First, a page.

Verification of expression of dysregulated miRNAs in
different cell types of PBMCs
PBMCs consist mainly of T lymphocytes, B lymphocytes
and monocytes. We therefore analyzed the expression of
dysregulated miRNAs in the isolated different cell types
including CD4+ T cells, CD8+ T cells, CD20+ B cells and
CD14+ monocytes from PBMCs of smokers and COPD
patients. MiR-24-3p was consistently expressed higher in
monocytes. In smokers, miR-93-5p was mainly expressed
Fig. 1 Hierarchical clustering and scatter plot result of differentially expressed miRNAs in PBMCs from smokers and COPD patients. a Hierarchical
clustering image of miRNA expression of pooled RNA samples from PBMCs of COPD patients compared to smokers without airflow limitation.
b Scatter plot of miRNA expression of PBMCs of COPD patients compared to smokers without airflow limitation. Red and green colored dots
represent up- and down- regulated miRNAs in scatter plot, respectively
Fig. 2 (See legend on next page.)
(See figure on previous page.)
Fig. 2 Validation of differentially expressed miRNAs. a Expression of selected miRNAs in PBMCs of smokers and COPD patients. qRT-PCR was
performed on the same RNA samples (17smokers and 14 COPD patients) as microarray analysis. Data are presented as 2(−σσCt) relative to U6.
*P < 0.05, **P < 0.01 compared with smokers by Mann Whitney U test. b Relative abundance of differentially expressed miRNAs in PBMCs of
smokers and COPD patients. *P < 0.05, **P < 0.01 compared with smokers. c Correlation analysis between miRNA expression and FEV1% predicted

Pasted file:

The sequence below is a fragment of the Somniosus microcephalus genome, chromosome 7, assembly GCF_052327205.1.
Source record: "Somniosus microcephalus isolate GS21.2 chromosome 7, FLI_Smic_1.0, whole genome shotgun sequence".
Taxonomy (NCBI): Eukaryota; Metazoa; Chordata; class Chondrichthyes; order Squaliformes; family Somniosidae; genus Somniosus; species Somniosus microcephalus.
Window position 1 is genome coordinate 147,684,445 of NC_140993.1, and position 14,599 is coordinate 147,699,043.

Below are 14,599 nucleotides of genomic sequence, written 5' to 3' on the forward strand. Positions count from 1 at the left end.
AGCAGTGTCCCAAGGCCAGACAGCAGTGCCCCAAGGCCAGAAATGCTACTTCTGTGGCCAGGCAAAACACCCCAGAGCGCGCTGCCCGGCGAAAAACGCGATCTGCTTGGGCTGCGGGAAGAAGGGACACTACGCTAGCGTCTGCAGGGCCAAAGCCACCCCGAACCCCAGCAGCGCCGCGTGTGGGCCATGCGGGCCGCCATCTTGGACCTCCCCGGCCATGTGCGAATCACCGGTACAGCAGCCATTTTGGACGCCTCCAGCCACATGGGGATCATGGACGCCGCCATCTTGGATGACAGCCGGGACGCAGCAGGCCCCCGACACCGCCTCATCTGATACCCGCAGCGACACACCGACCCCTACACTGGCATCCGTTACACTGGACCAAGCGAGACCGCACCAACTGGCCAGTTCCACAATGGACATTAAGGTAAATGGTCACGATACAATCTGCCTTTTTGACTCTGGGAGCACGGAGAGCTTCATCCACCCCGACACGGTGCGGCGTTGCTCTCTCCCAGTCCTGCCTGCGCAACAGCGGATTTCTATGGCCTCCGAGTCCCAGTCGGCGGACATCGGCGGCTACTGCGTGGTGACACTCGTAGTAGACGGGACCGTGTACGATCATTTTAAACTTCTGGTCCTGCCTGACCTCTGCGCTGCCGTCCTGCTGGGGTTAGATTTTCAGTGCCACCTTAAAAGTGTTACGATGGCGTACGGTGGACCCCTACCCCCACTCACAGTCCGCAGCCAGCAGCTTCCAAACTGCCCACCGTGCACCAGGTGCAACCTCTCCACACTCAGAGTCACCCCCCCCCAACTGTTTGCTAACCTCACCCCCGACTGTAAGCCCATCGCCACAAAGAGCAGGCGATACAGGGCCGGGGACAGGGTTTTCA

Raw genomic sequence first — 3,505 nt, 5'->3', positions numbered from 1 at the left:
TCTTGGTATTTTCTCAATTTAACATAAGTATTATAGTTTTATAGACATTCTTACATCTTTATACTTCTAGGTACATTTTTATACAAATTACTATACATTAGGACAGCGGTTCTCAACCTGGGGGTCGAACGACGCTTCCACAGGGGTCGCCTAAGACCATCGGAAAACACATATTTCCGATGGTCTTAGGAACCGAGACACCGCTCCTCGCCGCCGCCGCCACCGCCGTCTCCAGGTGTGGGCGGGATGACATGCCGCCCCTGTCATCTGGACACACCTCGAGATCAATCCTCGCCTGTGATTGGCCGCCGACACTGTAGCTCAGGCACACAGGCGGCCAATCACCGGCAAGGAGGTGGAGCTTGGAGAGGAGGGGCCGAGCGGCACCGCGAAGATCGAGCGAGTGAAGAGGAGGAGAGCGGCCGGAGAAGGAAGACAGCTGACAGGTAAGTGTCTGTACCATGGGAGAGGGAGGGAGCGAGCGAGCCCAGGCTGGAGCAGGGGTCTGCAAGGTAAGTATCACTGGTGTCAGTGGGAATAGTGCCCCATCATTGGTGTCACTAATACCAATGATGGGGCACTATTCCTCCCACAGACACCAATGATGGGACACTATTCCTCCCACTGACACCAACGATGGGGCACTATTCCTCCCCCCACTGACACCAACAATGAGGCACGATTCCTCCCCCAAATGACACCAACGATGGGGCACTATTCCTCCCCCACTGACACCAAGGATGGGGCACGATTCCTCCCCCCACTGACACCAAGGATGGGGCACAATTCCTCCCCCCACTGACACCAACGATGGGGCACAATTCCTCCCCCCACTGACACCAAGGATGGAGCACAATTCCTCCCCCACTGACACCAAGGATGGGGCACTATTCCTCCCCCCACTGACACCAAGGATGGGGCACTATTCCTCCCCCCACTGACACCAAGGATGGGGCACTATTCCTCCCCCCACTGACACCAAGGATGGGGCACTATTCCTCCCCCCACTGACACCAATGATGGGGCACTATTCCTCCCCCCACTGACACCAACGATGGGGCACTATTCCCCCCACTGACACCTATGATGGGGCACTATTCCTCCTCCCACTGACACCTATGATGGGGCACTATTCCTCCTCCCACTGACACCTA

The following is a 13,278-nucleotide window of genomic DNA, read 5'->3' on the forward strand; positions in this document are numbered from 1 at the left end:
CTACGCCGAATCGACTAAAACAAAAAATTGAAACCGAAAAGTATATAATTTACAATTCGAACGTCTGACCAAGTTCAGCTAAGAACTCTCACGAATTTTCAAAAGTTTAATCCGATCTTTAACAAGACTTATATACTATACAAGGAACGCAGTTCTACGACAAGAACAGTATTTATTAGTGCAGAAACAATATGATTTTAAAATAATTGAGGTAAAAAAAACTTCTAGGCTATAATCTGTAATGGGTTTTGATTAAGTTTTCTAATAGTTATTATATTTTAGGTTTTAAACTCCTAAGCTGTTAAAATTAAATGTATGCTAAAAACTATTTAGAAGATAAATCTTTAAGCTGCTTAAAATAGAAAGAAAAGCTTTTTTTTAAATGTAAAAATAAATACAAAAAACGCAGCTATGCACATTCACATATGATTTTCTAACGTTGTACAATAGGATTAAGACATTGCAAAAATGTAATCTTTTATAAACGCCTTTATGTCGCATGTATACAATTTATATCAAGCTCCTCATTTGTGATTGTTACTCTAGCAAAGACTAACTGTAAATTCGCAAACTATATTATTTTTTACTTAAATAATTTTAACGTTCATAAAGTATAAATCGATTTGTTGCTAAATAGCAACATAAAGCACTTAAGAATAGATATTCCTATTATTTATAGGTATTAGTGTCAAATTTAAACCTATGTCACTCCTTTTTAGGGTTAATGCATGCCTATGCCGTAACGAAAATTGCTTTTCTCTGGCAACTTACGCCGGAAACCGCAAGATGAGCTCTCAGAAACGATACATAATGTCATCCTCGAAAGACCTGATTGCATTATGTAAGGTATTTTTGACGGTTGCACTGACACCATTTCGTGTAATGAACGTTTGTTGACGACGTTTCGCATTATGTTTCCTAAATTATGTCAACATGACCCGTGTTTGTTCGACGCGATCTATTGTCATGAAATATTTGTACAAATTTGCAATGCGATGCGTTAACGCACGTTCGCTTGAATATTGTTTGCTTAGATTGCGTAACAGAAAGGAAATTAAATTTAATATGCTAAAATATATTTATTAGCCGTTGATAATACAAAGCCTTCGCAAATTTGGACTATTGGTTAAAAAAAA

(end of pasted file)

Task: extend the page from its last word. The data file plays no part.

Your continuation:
in monocytes, while it was equally expressed in CD4+
T cells, CD8+ T cells and monocytes in COPD patients.
CD8+ T cells mainly contribute to the increased expression
of miR-320a and miR-320b in COPD patients. In COPD
patients, more miR-1273 g-3p was expressed in monocytes,
suggesting that the expression was decreased in CD4+ T
cells, CD8+ T cells and CD20+ B cells in COPD (Fig. 3).
mRNAs are dysregulated in PBMCs of COPD patients
We performed a parallel mRNA microarray study to
compare the mRNA expression between the smokers
and COPD patients. The results revealed a total of 1508
genes that differed in expression between the two groups
(fold change >2; Fig. 4), where 164 mRNAs were
upregulated and 137 were down-regulated when filtered by
Fig. 3 Expression of miRNAs in the isolated different cell types of PBMCs from smokers (a) and COPD patients (b). The expression of miR-24-3p,
miR-93-5p, miR-320a, miR-320b and miR-1273g-3p was examined by qRT-PCR on CD4+ T lymphocytes, CD8+ T lymphocytes, CD20+ B lymphocytes
and CD14+ monocytes from smokers and COPD patients. Data are presented as 2(−σσCt) relative to β-actin